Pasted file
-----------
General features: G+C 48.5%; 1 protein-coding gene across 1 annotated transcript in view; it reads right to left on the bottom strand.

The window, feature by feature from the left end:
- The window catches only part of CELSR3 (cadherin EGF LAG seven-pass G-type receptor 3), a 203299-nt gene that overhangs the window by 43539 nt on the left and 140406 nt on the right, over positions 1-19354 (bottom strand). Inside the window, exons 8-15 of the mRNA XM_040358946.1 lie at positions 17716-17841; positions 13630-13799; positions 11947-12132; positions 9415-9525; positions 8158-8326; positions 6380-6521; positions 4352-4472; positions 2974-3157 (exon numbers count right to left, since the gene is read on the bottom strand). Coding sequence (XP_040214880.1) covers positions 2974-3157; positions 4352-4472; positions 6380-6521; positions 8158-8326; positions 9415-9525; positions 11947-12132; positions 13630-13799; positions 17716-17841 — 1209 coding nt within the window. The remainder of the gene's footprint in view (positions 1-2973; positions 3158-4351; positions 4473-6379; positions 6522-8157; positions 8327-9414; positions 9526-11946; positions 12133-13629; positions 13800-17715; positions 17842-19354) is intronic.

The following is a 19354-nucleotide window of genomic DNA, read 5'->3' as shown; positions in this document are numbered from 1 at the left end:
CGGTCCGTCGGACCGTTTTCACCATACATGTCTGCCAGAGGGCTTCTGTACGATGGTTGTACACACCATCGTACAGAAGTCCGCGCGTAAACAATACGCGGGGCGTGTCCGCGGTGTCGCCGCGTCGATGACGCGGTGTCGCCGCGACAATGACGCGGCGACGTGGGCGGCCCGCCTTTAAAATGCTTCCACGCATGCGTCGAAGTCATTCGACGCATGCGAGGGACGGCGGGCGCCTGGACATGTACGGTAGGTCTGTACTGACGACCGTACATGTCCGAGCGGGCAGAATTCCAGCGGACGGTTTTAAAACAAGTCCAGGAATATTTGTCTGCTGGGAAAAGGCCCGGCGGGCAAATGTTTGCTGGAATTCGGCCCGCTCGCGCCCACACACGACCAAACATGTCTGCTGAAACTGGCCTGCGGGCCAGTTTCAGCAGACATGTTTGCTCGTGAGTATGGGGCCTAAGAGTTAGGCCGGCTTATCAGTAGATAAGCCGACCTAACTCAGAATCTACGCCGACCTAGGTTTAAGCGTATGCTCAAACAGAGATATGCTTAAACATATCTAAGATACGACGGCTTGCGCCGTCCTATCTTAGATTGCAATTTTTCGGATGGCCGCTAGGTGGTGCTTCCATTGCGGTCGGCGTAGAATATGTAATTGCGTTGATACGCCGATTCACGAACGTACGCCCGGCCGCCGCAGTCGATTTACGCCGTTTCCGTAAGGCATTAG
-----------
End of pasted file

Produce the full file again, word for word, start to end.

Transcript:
General features: G+C 48.5%; 1 protein-coding gene across 1 annotated transcript in view; it reads right to left on the bottom strand.

The window, feature by feature from the left end:
- The window catches only part of CELSR3 (cadherin EGF LAG seven-pass G-type receptor 3), a 203299-nt gene that overhangs the window by 43539 nt on the left and 140406 nt on the right, over positions 1-19354 (bottom strand). Inside the window, exons 8-15 of the mRNA XM_040358946.1 lie at positions 17716-17841; positions 13630-13799; positions 11947-12132; positions 9415-9525; positions 8158-8326; positions 6380-6521; positions 4352-4472; positions 2974-3157 (exon numbers count right to left, since the gene is read on the bottom strand). Coding sequence (XP_040214880.1) covers positions 2974-3157; positions 4352-4472; positions 6380-6521; positions 8158-8326; positions 9415-9525; positions 11947-12132; positions 13630-13799; positions 17716-17841 — 1209 coding nt within the window. The remainder of the gene's footprint in view (positions 1-2973; positions 3158-4351; positions 4473-6379; positions 6522-8157; positions 8327-9414; positions 9526-11946; positions 12133-13629; positions 13800-17715; positions 17842-19354) is intronic.

The following is a 19354-nucleotide window of genomic DNA, read 5'->3' as shown; positions in this document are numbered from 1 at the left end:
CGGTCCGTCGGACCGTTTTCACCATACATGTCTGCCAGAGGGCTTCTGTACGATGGTTGTACACACCATCGTACAGAAGTCCGCGCGTAAACAATACGCGGGGCGTGTCCGCGGTGTCGCCGCGTCGATGACGCGGTGTCGCCGCGACAATGACGCGGCGACGTGGGCGGCCCGCCTTTAAAATGCTTCCACGCATGCGTCGAAGTCATTCGACGCATGCGAGGGACGGCGGGCGCCTGGACATGTACGGTAGGTCTGTACTGACGACCGTACATGTCCGAGCGGGCAGAATTCCAGCGGACGGTTTTAAAACAAGTCCAGGAATATTTGTCTGCTGGGAAAAGGCCCGGCGGGCAAATGTTTGCTGGAATTCGGCCCGCTCGCGCCCACACACGACCAAACATGTCTGCTGAAACTGGCCTGCGGGCCAGTTTCAGCAGACATGTTTGCTCGTGAGTATGGGGCCTAAGAGTTAGGCCGGCTTATCAGTAGATAAGCCGACCTAACTCAGAATCTACGCCGACCTAGGTTTAAGCGTATGCTCAAACAGAGATATGCTTAAACATATCTAAGATACGACGGCTTGCGCCGTCCTATCTTAGATTGCAATTTTTCGGATGGCCGCTAGGTGGTGCTTCCATTGCGGTCGGCGTAGAATATGTAATTGCGTTGATACGCCGATTCACGAACGTACGCCCGGCCGCCGCAGTCGATTTACGCCGTTTCCGTAAGGCATTAG